Kentucky Press News Service

Pharma = greed

April 22, 2019 - 4:47pm
Once again, the lure of Big-Pharma money has reared its ugly head. If you don’t think Big-Pharma controls our society, politics and greed, you are sadly mistaken. It’s bad enough that Big Pharma misleads the public into thinking their opiods are not addictive. Now, their spreading greed enabled easily duped “professionals” to make extra cash by over-prescribing or illegally prescribing, exacerbating the epidemic. 2019-04-22T13:47:06-04:00

Kentucky doctor shortage predicted to worsen

April 22, 2019 - 4:47pm
Next month, the University of Kentucky College of Medicine-Bowling Green campus inaugural class of 30 students will complete its first year. The four-year medical school, which will eventually host 120 students annually, was designed through a partnership between UK, Western Kentucky University and The Medical Center at Bowling Green in part to mitigate a growing doctor shortage in Kentucky. In Kentucky, people struggle to see physicians – with some of the worst physician-patient ratios in the nation. 2019-04-22T11:05:41-04:00

Doing right by victims of sexual assault

April 22, 2019 - 1:47pm
The long motionless wheels of criminal prosecution finally begin to spin for a former Hardin County resident and victim of an almost decade-old sexual assault cold case. Thanks to the work of Eliza­beth­town Police Detective Madi­son Kuklinski who reopened the cold case, and the Sexual Assault Kit Initiative within Attorney General Andy Beshear’s office, Thaddeus Artis, 37, has been indicted by a Hardin County grand jury for the 2011 case. Kentucky’s untested rape kit backlog was discovered through a 2015 state audit. As a result, the state was among the first in the nation to enact comprehensive state-wide reform. A 2016 law now requires the testing of all rape kits collected by law enforcement. 2019-04-22T13:43:41-04:00

Let’s keep focus on children having fun

April 22, 2019 - 1:47pm
Somewhere along the way, a segment of adults has lost sight of keeping the emphasis on the first word in the phrase “youth sports.” In fairness, there are hundreds of amazing coaches, parents and volunteers who allow these community organizations to have an immeasurable positive impact on countless children. There are others who probably need to be put in “time out.” 2019-04-22T13:38:06-04:00

Fairness ordinance a solution in search of a problem

April 22, 2019 - 1:47pm
We have stated from the beginning of discussions about a fairness ordinance in Bowling Green that we do not think one is needed. We are still of that opinion. One of the main reasons is that there have been no widespread reports of LGBTQ people being denied housing, being denied access to businesses or being denied jobs in Bowling Green based on their sexual orientation or identity. This newspaper quite often receives phone calls or emails with story tips and reports of events that have happened to people. If the claims are credible and newsworthy, we seek further information and, if the information verified, articles may be published. Exceptionally rarely have we heard claims about LGBTQ residents being denied housing or jobs. 2019-04-22T13:35:45-04:00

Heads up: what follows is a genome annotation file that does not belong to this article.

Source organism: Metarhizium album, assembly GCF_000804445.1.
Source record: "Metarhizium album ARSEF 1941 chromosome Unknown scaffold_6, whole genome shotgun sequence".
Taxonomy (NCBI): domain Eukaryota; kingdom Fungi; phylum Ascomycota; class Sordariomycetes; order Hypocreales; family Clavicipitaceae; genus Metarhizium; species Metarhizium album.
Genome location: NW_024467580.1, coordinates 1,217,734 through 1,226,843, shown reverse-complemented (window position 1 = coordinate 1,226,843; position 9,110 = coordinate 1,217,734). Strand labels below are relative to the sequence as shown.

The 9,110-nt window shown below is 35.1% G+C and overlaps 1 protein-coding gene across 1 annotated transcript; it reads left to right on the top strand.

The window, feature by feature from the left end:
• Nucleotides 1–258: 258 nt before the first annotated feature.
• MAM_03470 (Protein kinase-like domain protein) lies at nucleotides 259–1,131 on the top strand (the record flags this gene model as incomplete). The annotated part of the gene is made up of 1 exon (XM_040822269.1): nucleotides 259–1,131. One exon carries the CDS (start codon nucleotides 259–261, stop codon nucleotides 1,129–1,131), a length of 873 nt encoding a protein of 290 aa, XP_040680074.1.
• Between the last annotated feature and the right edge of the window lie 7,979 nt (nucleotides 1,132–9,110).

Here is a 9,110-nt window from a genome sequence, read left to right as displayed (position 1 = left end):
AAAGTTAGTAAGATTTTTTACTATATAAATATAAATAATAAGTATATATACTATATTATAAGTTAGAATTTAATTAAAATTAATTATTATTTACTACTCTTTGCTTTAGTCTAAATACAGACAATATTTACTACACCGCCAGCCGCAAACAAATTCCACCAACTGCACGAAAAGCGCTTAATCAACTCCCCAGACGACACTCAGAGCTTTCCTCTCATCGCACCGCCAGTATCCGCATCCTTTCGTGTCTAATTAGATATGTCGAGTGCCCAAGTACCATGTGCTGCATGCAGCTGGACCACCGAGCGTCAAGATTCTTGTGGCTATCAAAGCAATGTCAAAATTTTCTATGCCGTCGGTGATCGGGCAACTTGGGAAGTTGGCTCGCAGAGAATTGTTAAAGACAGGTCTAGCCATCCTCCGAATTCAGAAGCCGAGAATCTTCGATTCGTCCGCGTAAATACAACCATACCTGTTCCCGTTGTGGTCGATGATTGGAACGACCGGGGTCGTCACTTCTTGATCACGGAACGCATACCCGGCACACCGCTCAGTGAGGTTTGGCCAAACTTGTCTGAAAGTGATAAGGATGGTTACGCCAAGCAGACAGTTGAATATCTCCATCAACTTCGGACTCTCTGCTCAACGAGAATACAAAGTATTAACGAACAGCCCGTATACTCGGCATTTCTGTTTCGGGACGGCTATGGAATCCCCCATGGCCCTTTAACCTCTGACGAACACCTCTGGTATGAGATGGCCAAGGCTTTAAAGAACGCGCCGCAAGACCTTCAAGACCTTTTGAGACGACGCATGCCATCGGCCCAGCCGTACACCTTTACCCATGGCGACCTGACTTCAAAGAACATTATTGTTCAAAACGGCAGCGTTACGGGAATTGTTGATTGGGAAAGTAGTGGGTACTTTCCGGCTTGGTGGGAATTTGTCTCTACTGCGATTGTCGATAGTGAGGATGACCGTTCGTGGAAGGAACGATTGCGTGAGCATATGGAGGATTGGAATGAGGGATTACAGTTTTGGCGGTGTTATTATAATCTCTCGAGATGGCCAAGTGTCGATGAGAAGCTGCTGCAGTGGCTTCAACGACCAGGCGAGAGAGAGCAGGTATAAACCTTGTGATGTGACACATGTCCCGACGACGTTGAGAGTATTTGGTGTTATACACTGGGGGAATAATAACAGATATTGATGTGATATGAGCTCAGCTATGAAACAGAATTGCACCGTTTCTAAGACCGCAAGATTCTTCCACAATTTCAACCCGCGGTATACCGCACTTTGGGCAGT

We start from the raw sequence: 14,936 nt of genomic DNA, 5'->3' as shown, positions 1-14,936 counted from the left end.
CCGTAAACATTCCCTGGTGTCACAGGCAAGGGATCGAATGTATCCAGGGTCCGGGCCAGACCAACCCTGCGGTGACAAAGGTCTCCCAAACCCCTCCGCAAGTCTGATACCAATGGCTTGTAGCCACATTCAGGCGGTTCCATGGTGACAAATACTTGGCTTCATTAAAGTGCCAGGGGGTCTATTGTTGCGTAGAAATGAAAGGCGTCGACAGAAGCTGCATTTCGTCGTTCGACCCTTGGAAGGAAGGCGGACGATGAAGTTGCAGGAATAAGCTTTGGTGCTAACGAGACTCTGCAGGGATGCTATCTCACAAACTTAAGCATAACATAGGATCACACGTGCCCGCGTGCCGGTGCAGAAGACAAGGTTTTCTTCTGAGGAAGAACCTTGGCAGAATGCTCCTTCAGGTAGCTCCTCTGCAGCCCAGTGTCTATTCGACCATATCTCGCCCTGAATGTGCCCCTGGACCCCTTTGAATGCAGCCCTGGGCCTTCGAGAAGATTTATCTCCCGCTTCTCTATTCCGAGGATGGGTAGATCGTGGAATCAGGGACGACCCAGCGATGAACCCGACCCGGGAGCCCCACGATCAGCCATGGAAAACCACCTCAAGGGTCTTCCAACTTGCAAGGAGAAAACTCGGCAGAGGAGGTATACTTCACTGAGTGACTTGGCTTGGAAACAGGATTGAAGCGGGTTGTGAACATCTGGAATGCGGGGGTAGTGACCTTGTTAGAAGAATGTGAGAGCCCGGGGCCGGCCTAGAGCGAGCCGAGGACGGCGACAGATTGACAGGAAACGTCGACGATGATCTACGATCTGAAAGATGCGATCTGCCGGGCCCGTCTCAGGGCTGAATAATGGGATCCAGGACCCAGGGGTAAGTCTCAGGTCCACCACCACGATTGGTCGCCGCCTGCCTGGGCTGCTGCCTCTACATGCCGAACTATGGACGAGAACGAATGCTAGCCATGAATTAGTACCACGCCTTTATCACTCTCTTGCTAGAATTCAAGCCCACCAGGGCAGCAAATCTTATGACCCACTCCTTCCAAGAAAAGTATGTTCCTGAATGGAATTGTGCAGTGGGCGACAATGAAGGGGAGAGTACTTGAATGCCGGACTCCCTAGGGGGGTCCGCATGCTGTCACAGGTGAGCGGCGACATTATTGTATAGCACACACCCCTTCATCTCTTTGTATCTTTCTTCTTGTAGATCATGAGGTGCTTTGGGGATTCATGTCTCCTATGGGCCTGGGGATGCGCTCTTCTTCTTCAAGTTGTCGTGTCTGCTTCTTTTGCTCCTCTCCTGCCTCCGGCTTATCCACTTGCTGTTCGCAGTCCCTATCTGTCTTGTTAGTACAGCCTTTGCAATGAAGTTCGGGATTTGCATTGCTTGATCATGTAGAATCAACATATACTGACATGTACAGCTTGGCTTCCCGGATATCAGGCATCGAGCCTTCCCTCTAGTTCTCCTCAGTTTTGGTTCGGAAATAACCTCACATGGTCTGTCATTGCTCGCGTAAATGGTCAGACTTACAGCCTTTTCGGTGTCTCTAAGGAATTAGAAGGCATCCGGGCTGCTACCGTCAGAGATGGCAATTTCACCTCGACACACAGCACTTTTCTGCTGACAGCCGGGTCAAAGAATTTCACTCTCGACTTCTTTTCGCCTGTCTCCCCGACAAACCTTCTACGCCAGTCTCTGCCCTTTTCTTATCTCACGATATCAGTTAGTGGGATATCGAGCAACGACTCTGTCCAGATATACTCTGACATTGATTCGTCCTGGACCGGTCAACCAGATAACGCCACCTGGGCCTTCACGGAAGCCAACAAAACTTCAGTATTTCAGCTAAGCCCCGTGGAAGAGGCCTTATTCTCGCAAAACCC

Kentucky governor's race: Edelen wins Jefferson teacher endorsement, but who's backing Beshear, Adkins?

April 22, 2019 - 1:47pm
Kentucky gubernatorial candidate Adam Edelen earned a significant boost in the Democratic horse race when he received the endorsement of the Jefferson County Teachers Association. Observers say Thursday's endorsement could pick up the pace in what's been a sleepy primary contest, so far. The victor will face the winner from the Republican ticket, a field led by incumbent Gov. Matt Bevin. 2019-04-22T13:21:07-04:00

Graves inmate's death under investigation

April 22, 2019 - 1:47pm
Kentucky law enforcement officials are investigating the death of a Graves County Jail inmate. According to a news release, the McCracken County Coroner's Office alerted Kentucky State Police on Sunday that Rodney L. Evans, 50, had died. The inmate was discovered unresponsive and needing medical attention at Graves County Jail on Saturday. 2019-04-22T12:56:54-04:00

Traffic stops: What police can and can't do if you get pulled over

April 22, 2019 - 1:47pm
A viral video of a Louisville teen handcuffed after a traffic stop has raised new questions about what police can and cannot do during police stops and what rights motorists have. Here's what you should know the next time you see a police car in your rear-view mirror. 2019-04-22T12:44:48-04:00

Life out of tragedy: Organs donated by overdose victims are saving lives

April 22, 2019 - 1:47pm
Carrie Parsley begged the first emergency room worker she saw for answers about her youngest daughter: “Is she OK? Is she still alive?” “She is for now,” was all the woman would say. Parsley soon learned the terrible truth: Her 22-year-old daughter, Veronica Jecker, lay silent and still in a hospital bed, brain-dead from an overdose of fentanyl. All Parsley could do was hold her daughter’s hand for a few more days, brush her hair and say goodbye. But from unspeakable tragedy came renewed life. 2019-04-22T12:35:09-04:00

Today is the last day to register for the 2019 Kentucky primary election

April 22, 2019 - 1:47pm
The 2019 Kentucky primary election is coming up fast — May 21 — and that means it's time to register to vote. The last day to register to vote in the primary is today - Monday, April 22. You can register to vote, or update your registration, online at GoVoteKy.org. 2019-04-22T12:13:58-04:00

The changing face of Kentucky farms. Latest census reveals shifts in $5.7B industry.

April 22, 2019 - 1:47pm